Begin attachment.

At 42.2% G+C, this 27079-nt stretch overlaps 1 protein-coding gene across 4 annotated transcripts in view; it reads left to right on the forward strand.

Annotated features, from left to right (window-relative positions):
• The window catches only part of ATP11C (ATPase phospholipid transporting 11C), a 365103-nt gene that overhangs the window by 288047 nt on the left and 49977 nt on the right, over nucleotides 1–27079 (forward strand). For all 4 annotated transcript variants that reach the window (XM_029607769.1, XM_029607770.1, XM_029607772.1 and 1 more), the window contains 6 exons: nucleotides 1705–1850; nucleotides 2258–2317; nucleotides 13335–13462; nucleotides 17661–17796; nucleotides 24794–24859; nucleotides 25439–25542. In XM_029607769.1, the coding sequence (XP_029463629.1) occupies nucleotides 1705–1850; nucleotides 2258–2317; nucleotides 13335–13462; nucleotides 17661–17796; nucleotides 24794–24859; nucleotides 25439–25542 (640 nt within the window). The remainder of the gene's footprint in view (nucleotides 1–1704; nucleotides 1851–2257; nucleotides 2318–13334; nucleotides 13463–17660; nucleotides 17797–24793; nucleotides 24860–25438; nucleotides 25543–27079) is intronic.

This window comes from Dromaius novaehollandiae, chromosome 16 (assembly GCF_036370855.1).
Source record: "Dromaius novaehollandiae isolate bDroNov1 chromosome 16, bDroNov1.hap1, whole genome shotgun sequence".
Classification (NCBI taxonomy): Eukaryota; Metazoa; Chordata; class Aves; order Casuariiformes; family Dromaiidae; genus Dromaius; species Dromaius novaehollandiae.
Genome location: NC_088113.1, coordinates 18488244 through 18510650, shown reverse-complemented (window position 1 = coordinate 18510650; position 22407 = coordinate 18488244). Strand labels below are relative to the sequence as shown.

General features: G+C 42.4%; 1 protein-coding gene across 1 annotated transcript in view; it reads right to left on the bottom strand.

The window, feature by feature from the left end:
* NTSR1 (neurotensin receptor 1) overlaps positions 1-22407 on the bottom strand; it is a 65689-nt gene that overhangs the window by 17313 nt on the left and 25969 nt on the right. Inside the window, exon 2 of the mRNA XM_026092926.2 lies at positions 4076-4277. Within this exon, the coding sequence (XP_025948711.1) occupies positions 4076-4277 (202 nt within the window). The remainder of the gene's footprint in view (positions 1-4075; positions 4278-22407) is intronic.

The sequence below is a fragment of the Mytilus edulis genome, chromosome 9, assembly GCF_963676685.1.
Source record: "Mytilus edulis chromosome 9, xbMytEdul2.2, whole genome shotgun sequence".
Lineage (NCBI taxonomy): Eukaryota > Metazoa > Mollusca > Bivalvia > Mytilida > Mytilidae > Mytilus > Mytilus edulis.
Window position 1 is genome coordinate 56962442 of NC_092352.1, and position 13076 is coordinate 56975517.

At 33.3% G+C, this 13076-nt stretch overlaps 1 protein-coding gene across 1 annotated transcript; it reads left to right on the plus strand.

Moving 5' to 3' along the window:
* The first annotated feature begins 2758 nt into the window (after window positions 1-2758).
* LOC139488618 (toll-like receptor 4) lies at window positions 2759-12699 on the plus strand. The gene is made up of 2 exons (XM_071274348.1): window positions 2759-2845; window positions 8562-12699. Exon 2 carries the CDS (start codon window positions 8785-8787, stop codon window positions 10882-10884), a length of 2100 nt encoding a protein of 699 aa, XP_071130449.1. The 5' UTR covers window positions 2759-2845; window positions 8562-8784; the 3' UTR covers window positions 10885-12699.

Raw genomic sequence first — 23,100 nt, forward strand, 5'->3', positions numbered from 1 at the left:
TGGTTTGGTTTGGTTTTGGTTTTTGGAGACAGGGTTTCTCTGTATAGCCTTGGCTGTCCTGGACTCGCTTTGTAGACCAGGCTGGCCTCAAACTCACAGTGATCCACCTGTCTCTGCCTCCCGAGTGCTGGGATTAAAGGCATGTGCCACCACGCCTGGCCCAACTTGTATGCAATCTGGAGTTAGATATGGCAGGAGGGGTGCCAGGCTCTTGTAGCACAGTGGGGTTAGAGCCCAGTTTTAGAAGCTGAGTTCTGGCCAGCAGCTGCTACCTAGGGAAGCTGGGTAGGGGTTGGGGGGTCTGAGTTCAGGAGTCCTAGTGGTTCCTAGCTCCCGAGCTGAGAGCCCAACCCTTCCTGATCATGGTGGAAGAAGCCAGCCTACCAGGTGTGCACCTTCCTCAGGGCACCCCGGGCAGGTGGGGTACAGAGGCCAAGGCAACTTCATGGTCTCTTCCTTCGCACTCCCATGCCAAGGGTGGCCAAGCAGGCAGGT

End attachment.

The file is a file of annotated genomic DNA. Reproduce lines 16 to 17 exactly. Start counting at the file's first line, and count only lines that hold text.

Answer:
Moving 5' to 3' along the window:
* The first annotated feature begins 2758 nt into the window (after window positions 1-2758).